- + + - + + + + +

    I Case number Pregnancy number

    Vomiting . . . . . . . . . Jaundice . . . . . . . . . Pruritus . . . . . . . . .

    28 I 29 1 30 I 31 1 33 I

    in multiparous patients are of interest. Table 11 shows the incidence of vomiting, jaundice and pruritus in each pregnancy. The intensity of the vomiting can only be judged on the patient's report. When it appeared to her to be severe, this is indicated by +. However, in no instance was hospitalization considered necessary. The boundary between emesis and hyperemesis in pregnancy is dif- ficult to establish, and one wonders how many of the patients \vould have been sent to hospital during the pregnancy in question had not jaundice become manifest. We see in the table, however, that none of these patients' various pregnancies was entirely free from complication by one or more of the three above conditions.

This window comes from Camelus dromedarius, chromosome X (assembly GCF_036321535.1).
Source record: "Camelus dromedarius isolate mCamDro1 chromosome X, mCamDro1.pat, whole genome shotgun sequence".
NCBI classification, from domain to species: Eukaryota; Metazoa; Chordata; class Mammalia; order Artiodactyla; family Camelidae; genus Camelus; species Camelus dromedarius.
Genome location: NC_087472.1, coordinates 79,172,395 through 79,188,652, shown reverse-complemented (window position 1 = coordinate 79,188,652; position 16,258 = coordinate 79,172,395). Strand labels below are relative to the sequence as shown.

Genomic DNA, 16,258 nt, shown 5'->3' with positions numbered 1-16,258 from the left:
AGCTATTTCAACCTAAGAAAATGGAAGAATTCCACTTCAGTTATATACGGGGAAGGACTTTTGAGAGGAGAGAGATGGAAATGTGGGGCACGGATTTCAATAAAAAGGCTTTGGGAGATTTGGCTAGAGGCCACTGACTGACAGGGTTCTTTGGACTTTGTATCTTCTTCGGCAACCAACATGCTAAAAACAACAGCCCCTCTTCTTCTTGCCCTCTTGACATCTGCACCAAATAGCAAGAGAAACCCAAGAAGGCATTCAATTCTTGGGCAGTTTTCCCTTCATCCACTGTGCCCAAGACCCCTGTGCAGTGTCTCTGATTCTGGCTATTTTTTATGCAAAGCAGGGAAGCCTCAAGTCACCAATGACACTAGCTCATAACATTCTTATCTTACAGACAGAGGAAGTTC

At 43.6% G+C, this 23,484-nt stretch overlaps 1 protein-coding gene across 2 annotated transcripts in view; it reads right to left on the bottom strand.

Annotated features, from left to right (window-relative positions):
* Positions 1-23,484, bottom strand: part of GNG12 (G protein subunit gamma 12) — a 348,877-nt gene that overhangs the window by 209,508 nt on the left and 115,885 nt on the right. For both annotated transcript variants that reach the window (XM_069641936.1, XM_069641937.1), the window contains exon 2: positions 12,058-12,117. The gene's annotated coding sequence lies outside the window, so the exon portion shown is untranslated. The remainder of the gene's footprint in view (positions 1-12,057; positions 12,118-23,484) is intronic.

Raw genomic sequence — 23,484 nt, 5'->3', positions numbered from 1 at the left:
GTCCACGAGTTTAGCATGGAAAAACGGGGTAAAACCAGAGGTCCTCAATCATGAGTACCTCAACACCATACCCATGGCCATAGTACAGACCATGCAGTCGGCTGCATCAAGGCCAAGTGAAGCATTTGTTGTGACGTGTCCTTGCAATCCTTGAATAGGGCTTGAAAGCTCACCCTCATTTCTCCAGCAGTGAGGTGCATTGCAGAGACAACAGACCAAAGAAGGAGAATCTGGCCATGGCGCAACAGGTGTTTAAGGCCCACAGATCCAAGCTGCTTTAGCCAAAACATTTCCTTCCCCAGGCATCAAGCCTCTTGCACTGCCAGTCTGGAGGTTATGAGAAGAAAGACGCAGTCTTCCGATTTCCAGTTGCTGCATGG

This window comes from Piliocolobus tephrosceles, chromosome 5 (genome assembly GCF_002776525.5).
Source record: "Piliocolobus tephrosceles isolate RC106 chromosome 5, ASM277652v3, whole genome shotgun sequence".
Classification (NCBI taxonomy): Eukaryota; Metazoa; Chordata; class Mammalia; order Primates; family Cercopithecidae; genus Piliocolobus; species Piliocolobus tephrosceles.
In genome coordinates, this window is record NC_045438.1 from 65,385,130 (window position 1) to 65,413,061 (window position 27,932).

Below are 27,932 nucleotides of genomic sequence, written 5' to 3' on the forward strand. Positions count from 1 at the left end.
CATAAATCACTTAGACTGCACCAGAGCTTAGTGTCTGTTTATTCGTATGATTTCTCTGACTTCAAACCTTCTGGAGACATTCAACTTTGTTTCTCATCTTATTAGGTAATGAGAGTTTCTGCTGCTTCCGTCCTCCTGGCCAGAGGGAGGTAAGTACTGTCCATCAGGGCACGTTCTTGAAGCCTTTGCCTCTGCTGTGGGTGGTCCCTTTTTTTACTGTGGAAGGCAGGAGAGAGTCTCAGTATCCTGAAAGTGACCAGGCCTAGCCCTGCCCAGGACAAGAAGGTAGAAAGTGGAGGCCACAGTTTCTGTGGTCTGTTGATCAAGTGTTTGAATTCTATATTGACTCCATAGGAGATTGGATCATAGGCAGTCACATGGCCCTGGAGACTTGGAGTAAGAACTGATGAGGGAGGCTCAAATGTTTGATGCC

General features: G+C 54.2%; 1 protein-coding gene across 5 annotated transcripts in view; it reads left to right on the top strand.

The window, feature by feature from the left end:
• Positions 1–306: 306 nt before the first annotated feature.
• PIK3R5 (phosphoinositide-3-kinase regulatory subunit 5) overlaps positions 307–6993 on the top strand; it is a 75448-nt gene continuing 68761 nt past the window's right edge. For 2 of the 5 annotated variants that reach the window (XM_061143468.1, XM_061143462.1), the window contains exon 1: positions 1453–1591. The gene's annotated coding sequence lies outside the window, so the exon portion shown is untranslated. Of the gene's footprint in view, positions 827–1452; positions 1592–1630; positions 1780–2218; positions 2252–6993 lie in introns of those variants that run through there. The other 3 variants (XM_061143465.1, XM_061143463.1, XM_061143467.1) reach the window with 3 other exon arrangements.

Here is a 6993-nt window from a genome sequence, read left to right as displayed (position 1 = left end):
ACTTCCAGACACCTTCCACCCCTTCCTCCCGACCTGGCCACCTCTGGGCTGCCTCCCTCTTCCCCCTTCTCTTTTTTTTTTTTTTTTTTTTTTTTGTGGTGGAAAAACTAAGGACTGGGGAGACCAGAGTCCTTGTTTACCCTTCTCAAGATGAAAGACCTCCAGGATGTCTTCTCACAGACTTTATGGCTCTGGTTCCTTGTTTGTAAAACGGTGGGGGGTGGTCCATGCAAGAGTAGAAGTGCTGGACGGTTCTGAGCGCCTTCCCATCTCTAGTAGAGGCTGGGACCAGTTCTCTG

Laboratory Data.-An increase in alkaline phosphatases was observed in three cases, Nos. 28, 29, and 33. In two others, Cases 31 and 32, they were within normal limits. The values in the control series are given iii Fig. 2, page 28; this shows the values in Cases 28, 29 and 33 to be higher than those in the normal cases a t the corresponding stage of pregnancy. It appears reasonable to consider this increase as deriving from the gestosis and in all probability secondary to the entailing disturbance in the function of the liver. In no case were therc signs of bile-duct disease. In the only instance of abdominal pain (Case 31) which might have been taken as suggestive of such a condition, the roentgeno- gram of the gall-bladder showed norinal appearances and the alkaline phospha- tases were not increased. One wonders why in this case, as well as in Case 32. there was no increase in alkaline phosphatases. The most probable explanation is that in this, as in diseases of the liver in general, certain signs are absent a t a given stage in the evolution of the condition or never appear a t all for reasons as yet only partly known. I n view of the special conditions attending pregnancy. some significance may attach to the fact that the onset occurred earlier in the course of pregnancy in the two cases with normal alkaline phosphatases than in those with increased values.